I am not Armenian but Gyumri will always be my home, the ghost city that haunts my dreams, a memory I will never be able to return to but always carry with me.
I lived near the ruins of All Saviors
Church. If this were an altar for the dead,
worshiped since 3000 BC, martyr’s
ancestors, then I would have prayed and fed
them as I once fed the dead of Ani’s
ruins, across the border, a different
city of ghosts. But it is not. What frees
all these dead from Arcadia’s ancient
curse? They entered into me, sick larvae
in a ripe fruit, and now I can’t leave it
alone. If I could call on some unknown
fury to heal this I would. But fury
and loss is what binds these cast-off spirits;
and now, like them, I can’t leave this alone.
If metaphors are the engine that drives a poem then the problem with writing about a city that 98% of the free world has never heard of is, like trying to make sense of out-of-date pop cultural references, 98% of the free world won’t get what you’re trying to say. The metaphor, in other words, fails. I’m trying to avoid that here, but I realize that if I need to write several paragraphs in my notes explaining what each reference I use means then … perhaps I need to rethink how I can “talk right down to earth in a language that everybody here can easily understand.” (thank you, Living Color).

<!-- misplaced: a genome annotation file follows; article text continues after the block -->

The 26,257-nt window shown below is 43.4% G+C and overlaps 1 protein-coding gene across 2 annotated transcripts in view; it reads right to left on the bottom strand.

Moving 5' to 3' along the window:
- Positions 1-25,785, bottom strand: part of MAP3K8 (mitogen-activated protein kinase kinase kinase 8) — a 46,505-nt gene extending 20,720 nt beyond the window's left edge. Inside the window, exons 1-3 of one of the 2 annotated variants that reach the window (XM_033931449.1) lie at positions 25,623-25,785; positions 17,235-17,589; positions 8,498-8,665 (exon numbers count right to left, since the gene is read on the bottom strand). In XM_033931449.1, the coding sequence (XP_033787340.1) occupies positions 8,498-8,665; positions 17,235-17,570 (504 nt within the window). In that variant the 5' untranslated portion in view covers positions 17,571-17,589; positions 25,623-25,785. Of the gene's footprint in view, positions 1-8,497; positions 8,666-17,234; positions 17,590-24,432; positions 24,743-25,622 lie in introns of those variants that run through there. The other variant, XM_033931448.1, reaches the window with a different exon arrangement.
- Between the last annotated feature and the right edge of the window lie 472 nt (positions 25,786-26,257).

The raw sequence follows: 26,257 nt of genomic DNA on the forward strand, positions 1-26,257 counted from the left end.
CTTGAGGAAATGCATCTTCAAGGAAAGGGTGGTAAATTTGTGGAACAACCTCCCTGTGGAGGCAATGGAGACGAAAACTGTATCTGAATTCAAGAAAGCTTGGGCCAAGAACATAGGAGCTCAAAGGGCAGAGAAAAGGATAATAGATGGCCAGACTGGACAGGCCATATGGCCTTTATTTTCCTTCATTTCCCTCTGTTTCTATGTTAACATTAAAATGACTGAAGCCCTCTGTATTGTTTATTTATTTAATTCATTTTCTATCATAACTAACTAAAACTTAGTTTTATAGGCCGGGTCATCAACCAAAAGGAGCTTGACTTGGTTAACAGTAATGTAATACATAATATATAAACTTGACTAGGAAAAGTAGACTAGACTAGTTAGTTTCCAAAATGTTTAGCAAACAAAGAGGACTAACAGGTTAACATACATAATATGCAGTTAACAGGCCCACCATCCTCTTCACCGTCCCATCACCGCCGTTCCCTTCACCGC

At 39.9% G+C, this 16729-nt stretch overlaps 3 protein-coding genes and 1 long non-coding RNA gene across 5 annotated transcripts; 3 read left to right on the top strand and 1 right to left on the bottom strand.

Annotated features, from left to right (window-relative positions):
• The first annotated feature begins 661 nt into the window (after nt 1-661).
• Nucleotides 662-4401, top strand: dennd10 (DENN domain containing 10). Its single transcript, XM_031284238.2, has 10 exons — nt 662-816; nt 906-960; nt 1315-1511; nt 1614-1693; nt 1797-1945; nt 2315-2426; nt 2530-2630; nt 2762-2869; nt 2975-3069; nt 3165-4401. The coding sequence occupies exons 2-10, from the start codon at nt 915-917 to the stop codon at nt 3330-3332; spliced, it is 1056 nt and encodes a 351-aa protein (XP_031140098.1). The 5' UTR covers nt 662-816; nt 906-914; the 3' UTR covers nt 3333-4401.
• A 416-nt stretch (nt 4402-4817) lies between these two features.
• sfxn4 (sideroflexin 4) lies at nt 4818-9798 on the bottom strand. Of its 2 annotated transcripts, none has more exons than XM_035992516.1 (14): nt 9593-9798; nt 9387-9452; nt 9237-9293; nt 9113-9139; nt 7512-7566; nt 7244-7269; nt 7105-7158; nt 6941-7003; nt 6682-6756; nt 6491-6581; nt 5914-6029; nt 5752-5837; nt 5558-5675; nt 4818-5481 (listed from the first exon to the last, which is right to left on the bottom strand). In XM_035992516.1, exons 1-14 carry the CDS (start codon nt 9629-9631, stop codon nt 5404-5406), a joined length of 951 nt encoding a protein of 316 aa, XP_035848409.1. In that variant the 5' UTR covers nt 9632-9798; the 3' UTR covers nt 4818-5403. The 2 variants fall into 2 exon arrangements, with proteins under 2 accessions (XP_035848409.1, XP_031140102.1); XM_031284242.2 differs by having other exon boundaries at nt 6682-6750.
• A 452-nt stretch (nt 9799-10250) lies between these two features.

So, as a quick reference guide, here goes: